TUNIS (Reuters) - At least 14 Tunisian soldiers were killed when dozens of gunmen with rocket-propelled grenades attacked two checkpoints in the remote Chaambi mountains, one of the deadliest militant strikes on the north African country's armed forces.
Since April, thousands of Tunisian soldiers have been deployed the Chaambi region bordering Algeria in an operation to flush out al Qaeda-linked militants. Some have been in the area since fleeing French intervention in Mali last year.
As many as 60 Tunisian and Algerian militants ambushed the checkpoints on Wednesday night, killing the soldiers as they were breaking their daily fast for the Muslim holy month of Ramadan, officials said. More than 20 soldiers were wounded.
"It was two simultaneous terrorist attacks when they were breaking their fast. The bodies of nine of them were burned after they were hit with an RPG. Five more were shot." Colonel Major Souhail Chmangi, chief of army land forces, said.
"This is open warfare," he said.
Another soldier is missing after the attack, and authorities could not confirm if he had been kidnapped. But Defense Minister Ghazi Jribi said the fighters had fled to Algeria.
Tunisia has struggled with the rise of radical Islamist militants since the 2011 popular revolt ended the rule of autocrat Zine el-Abidine Ben Ali and began its fragile steps towards democracy.
Militants calling themselves Okba Ibn Nafaa Brigade claimed responsibility on a social media site they often use. That claim could not be verified, but Tunisia says the group is operating in Chaambi and is tied to al Qaeda's north Africa wing.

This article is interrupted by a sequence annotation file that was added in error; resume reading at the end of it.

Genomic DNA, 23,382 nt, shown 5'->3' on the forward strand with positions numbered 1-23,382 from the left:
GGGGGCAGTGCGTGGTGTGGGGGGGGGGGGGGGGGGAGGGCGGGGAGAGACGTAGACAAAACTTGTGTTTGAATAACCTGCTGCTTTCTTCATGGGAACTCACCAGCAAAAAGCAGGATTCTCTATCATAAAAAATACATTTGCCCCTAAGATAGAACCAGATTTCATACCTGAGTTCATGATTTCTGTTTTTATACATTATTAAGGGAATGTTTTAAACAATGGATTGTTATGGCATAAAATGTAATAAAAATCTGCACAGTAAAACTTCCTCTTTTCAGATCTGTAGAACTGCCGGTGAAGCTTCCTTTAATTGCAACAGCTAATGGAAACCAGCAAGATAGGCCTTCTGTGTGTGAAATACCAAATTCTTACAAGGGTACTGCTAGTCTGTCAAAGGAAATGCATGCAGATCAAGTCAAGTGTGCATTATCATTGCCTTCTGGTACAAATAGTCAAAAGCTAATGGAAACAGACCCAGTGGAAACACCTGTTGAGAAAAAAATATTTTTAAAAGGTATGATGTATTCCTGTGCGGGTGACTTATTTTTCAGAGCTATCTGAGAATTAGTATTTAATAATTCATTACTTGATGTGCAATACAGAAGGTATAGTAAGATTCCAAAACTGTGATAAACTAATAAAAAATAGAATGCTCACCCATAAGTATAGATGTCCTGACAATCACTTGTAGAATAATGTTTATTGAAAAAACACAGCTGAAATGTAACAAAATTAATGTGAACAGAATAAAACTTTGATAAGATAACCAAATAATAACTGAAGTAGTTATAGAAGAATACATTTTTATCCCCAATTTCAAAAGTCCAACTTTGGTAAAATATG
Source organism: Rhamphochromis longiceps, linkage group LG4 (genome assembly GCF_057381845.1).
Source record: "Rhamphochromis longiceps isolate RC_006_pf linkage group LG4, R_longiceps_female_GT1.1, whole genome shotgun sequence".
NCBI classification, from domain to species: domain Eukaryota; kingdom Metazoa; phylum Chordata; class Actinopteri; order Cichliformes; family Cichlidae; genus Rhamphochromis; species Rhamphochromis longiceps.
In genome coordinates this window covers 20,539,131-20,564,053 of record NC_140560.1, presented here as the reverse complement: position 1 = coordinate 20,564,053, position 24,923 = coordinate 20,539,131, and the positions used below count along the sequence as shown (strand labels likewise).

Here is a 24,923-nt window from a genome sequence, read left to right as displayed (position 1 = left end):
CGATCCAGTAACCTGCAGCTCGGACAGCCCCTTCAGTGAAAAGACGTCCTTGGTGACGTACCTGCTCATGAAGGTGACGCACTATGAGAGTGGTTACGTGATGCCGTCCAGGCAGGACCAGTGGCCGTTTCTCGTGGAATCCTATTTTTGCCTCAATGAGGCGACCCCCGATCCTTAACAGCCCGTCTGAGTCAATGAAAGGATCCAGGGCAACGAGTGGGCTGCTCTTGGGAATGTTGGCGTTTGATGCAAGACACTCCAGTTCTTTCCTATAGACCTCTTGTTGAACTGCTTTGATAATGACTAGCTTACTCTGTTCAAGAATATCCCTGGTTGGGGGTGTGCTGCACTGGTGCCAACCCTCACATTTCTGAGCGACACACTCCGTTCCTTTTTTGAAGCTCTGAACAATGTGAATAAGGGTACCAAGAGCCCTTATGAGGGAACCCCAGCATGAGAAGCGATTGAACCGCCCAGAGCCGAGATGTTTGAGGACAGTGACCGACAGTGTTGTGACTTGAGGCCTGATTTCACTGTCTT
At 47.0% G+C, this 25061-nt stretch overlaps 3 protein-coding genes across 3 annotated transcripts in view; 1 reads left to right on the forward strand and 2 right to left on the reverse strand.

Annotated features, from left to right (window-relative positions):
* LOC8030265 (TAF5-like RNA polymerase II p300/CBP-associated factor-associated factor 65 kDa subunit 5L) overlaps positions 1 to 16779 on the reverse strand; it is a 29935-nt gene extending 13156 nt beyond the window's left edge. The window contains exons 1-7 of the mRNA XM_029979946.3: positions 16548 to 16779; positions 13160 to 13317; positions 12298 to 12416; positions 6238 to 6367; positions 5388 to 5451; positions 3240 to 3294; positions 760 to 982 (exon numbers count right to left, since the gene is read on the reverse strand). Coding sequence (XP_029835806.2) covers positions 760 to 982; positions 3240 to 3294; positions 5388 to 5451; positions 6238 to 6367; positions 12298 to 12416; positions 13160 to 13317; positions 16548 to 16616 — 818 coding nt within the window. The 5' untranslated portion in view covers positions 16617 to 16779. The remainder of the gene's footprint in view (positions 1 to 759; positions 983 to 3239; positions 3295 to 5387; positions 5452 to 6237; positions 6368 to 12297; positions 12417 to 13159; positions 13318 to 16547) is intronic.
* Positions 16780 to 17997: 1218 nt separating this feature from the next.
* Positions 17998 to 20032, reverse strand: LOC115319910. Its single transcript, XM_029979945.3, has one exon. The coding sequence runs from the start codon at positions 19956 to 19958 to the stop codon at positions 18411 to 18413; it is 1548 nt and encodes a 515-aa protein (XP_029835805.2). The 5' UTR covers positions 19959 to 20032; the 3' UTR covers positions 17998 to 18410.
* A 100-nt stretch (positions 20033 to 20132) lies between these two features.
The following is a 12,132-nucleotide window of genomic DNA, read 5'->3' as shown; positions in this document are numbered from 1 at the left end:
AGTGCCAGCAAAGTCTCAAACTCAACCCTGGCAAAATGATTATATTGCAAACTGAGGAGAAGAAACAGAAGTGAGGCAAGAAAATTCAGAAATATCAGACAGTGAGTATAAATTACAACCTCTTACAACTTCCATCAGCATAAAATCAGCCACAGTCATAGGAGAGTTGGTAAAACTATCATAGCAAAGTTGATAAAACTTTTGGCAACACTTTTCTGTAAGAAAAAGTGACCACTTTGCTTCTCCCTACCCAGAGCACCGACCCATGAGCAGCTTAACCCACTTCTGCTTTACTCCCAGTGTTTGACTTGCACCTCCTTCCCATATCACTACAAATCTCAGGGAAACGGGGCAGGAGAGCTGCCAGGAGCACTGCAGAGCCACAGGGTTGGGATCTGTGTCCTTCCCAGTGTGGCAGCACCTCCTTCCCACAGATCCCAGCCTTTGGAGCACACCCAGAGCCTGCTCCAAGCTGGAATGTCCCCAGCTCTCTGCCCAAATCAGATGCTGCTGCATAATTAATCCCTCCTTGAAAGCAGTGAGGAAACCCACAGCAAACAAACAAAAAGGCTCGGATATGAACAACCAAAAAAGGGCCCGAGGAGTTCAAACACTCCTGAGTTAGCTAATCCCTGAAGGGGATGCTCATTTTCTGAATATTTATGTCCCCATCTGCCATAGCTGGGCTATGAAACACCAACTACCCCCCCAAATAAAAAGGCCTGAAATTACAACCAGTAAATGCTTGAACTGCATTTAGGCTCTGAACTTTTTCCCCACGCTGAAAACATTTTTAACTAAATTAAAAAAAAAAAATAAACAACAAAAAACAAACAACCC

Al Qaeda in the Islamic Maghreb, the north Africa branch, has also claimed attacks in Tunisia in the past, but another militant group, Ansar al Sharia, listed as a terrorist organization by Washington, is also active.
The mountain range is tough terrain, allowing small groups of fighters plenty of cover. Tunisian forces have conducted several raids there and bombarded caves after eight soldiers were captured and executed last year.
Algeria's military, experienced in battling its own Islamist insurgency, has been coordinating with Tunisia, especially with intelligence-sharing. But despite their large presence, Tunisian troops have been harried by improvised landmines and the porousness of the border complicates the tracking of militants, who use the area as a training ground.
One of the Arab world's most secular states, Tunisia has adopted a new constitution and allowed a caretaker government to take over until elections this year as a way to ease tensions between a leading Islamist party and secular opponents.
But hardline, ultra-conservative Islamists are still influential, and Tunisia is one of the main sources of fighters traveling from north Africa to fight with Islamist groups in Syria and Iraq.
Last year a Tunisian man who had traveled to fight in Syria returned to carry out a suicide attack on a beach resort near the capital, killing only himself, but shocking a country that relies heavily on foreign tourism for revenue.
Tunisian officials also worry about arms and fighters spilling over from neighboring Libya, where the weak government is unable to impose order on brigades of former rebels and militias still fighting since the 2011 fall of Muammar Gaddafi.
Writing by Patrick Markey; Editing by Louise Ireland